A lot of poorly thought out alternatives vs. a good design.

I suspect Ford did not have adequate input from politicians on this.


Start-Stop would work with an efficient on-board electric heat pump and a larger keep cab comfort level at a steady 22C.

Do we really need a 4000+ lbs vehicle to drive one or two police people around all day? A 2000 lbs AWD partially electrified vehicle could do it with a lot less fuel?


The idea is to have the ability to catch the bad guys, cops don't want to drive a Prius. However, if heating in the winter is a must, then the heat in the engine and radiator from 10 minutes of charging would be more than enough for hours with a heat pump.


Ford provided a value engineered solution.

Ford has not yet caught on that cost is no object.


Why are cops and cabs incapable of using 1.6L TURBODIESELS in this country?


They call them Interceptors for a reason, the bad guys can not outrun them in a faster car.


Around where I am, the cops regularly lose control of their heavy metal on curvy country roads speeding to stop a crime, and plant all that horsepower in a tree. Still in the Bonnie and Clyde era? They have radios now and many jurisdictions have put a halt to high-speed chases due to collateral damage. In Europe the cops often drive Porsches, etc. when they feel the need for speed. U.S. police chiefs buy the cars they do for reasons of tradition.

The car selected to replace New York's fleet of yellow cabs (including hulking Crown Vics), is a specially designed version of Nissan's NV200 mini-van, reportedly powered with a 4-cylinder 2-liter engine (with plans to develop an electric version). Some predict culture shock for New Yorkers accustomed to big American sedans, but when you list desired features, the heavy metal didn't stack up. You could do the same with police cars if it weren't for status quo nostalgia.


Nostalgia; it's not what it used to be.


BMW's N20 4-cylinder 2-liter turbocharged engine outputs 240 hp and 260 lb-ft of low-end torque, and when fitted in the 528i sedan gives 0-60 mph in 6.2 seconds and 23 mpg city / 34 mpg hwy (compared to EPA mileage for the Ford Police Interceptor of 16 city / 23 highway). BMW has also been using electric power steering lately. With cost of gas expected to hit $4 or more . . . Just using BMW as an example of what can be done; all the pricey luxury could be dropped, of course.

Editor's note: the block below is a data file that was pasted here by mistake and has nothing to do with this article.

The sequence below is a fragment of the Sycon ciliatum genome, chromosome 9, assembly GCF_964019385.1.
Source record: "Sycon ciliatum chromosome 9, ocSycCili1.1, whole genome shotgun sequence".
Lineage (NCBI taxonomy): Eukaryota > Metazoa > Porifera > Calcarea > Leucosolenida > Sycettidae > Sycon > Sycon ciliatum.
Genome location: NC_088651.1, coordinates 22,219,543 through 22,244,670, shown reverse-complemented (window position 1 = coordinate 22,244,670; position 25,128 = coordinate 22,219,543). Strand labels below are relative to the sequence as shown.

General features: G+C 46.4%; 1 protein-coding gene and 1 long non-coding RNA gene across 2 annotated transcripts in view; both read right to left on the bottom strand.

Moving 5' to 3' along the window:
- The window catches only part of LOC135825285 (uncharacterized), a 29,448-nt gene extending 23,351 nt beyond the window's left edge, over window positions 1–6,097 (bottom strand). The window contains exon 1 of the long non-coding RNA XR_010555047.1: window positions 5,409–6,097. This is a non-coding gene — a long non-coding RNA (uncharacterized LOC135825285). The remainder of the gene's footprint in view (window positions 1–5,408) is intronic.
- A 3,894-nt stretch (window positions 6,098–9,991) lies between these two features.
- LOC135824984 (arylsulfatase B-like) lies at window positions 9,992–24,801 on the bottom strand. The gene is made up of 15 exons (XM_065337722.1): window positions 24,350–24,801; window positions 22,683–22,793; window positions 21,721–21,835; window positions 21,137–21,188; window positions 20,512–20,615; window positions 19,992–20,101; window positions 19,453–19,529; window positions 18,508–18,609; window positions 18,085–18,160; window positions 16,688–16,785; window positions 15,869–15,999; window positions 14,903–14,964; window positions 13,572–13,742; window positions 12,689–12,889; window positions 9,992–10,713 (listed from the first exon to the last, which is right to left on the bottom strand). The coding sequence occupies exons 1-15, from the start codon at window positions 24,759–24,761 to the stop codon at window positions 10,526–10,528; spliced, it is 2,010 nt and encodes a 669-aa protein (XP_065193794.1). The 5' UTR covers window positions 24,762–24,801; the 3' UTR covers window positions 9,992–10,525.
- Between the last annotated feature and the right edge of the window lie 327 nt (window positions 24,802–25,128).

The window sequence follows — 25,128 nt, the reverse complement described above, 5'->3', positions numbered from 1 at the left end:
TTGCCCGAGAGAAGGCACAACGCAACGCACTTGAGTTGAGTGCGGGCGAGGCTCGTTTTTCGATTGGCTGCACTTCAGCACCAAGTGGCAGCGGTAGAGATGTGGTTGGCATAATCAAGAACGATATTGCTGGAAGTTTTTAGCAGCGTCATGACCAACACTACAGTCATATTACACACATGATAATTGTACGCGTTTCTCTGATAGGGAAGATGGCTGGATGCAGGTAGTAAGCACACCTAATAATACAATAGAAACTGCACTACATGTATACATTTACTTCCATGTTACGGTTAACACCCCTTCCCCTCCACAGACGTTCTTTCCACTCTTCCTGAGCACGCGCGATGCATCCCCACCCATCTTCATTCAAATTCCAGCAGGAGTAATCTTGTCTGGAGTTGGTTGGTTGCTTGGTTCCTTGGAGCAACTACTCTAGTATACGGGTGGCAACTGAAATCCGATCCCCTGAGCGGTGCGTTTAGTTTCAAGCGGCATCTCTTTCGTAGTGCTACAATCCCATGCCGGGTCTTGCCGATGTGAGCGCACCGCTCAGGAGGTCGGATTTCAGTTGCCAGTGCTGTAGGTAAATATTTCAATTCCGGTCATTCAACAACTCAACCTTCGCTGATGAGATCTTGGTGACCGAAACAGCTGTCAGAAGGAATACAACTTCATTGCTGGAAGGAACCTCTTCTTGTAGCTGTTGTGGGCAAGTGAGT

Guy, anyone actually look carefully at the result of the L.A. Sheriff's Dept. fuel economy test?

It seems the Ford Police Interceptor doesn't perform that well when compared with other competitors.

e.g. Dodge Charger 3.6L 2.65 uses the least fuel, at 19.6 MPG.

The 3.5L FWD Ford (16.4 MPG) uses more fuel than Chevy Impala 3.6L (17.8 MPG), or Caprice 3.6L (17.9 MPG), or Dodge Charger 3.6L (19.1 MPG - 19.6 MPG); Charger 5.7L (16.9 MPG).


Sigh. How do you know the N20 is not one of the pricey bits?

Many municipals are cash strapped, if not literally broke.
Where's the money???


Cops should learn how to out smart those kids and criminals the way wolves out smart their prey without the use of 8000 lbs Hummers. Crashing half a dozen Crown Vics during a chase is not very smart.


You would think that with municipalities so cash poor, the article comparing different police cars would have presented initial cost, and more importantly, life-cycle costs for each (with fuel economy a major factor). But police chiefs are notorious for protecting the sovereignty of their little fiefdoms, and I can't see any of them allowing a civilian bean-counter telling them what equipment they should use for police work. They buy what they want. And I can't see any of the old boys being caught dead driving a "yuppie" car (e.g. BMW).

The article listed Chevys, a Dodge Charger, and the Ford Police Interceptor as the only cars in the running, and almost comically touts modest improvement in fuel economy compared only to the ancient Crown Victoria land barge. And that "with no sacrifice to pursuit performance." Ha!

The Police Interceptor posted a pokey 8.4 seconds 0-60 time, compared to the BMW 528i sedan's 6.2 seconds -- the latter getting MUCH better fuel economy. And that, by the way, is with the BMW's base N20 4-cylinder engine (not a pricey bit). For more performance, you can get the 5-series with 6- and 8-cylinder engines (the pricey bits).

BMW actually does build police cars; too bad we didn't see a comparison.


I doubt the police departments are slaves to driving gas hogs.

And to say "police chiefs are notorious for protecting the sovereignty of their little fiefdoms" implies that other gov agencies are better.

The police departments probably have a better idea of what size/type vehicle they need than what I see here.

I doubt we want them buying the overpriced, high maintenance, imported cars the upscale soccer moms drive.


same topic over at

In Pinecrest,FL the PD has purchased a Ford Fusion Hybrid, for $25k.. thats the way to go. The FFH is no acceleration slouch.


Smart cars and smart cops would ruin Hollywood associated movies.


Most of us don't believe the movies accurately depict the reality of what cops do - so no it wouldn't.